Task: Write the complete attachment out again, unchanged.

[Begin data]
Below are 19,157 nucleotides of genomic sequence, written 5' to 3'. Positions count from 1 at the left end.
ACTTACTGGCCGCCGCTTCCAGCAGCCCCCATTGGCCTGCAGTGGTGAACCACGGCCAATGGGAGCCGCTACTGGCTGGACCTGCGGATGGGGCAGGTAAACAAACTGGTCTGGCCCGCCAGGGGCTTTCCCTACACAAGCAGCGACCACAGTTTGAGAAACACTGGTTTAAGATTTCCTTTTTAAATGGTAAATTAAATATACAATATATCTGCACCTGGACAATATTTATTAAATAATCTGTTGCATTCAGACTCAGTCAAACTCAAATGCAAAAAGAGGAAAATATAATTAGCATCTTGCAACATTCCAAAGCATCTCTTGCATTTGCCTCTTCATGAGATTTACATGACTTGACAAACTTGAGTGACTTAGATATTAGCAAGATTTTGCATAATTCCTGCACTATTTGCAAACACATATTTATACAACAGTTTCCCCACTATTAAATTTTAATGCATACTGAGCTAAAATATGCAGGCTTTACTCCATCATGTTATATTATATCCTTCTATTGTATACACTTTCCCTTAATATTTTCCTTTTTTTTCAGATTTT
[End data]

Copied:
Below are 19,157 nucleotides of genomic sequence, written 5' to 3'. Positions count from 1 at the left end.
ACTTACTGGCCGCCGCTTCCAGCAGCCCCCATTGGCCTGCAGTGGTGAACCACGGCCAATGGGAGCCGCTACTGGCTGGACCTGCGGATGGGGCAGGTAAACAAACTGGTCTGGCCCGCCAGGGGCTTTCCCTACACAAGCAGCGACCACAGTTTGAGAAACACTGGTTTAAGATTTCCTTTTTAAATGGTAAATTAAATATACAATATATCTGCACCTGGACAATATTTATTAAATAATCTGTTGCATTCAGACTCAGTCAAACTCAAATGCAAAAAGAGGAAAATATAATTAGCATCTTGCAACATTCCAAAGCATCTCTTGCATTTGCCTCTTCATGAGATTTACATGACTTGACAAACTTGAGTGACTTAGATATTAGCAAGATTTTGCATAATTCCTGCACTATTTGCAAACACATATTTATACAACAGTTTCCCCACTATTAAATTTTAATGCATACTGAGCTAAAATATGCAGGCTTTACTCCATCATGTTATATTATATCCTTCTATTGTATACACTTTCCCTTAATATTTTCCTTTTTTTTCAGATTTT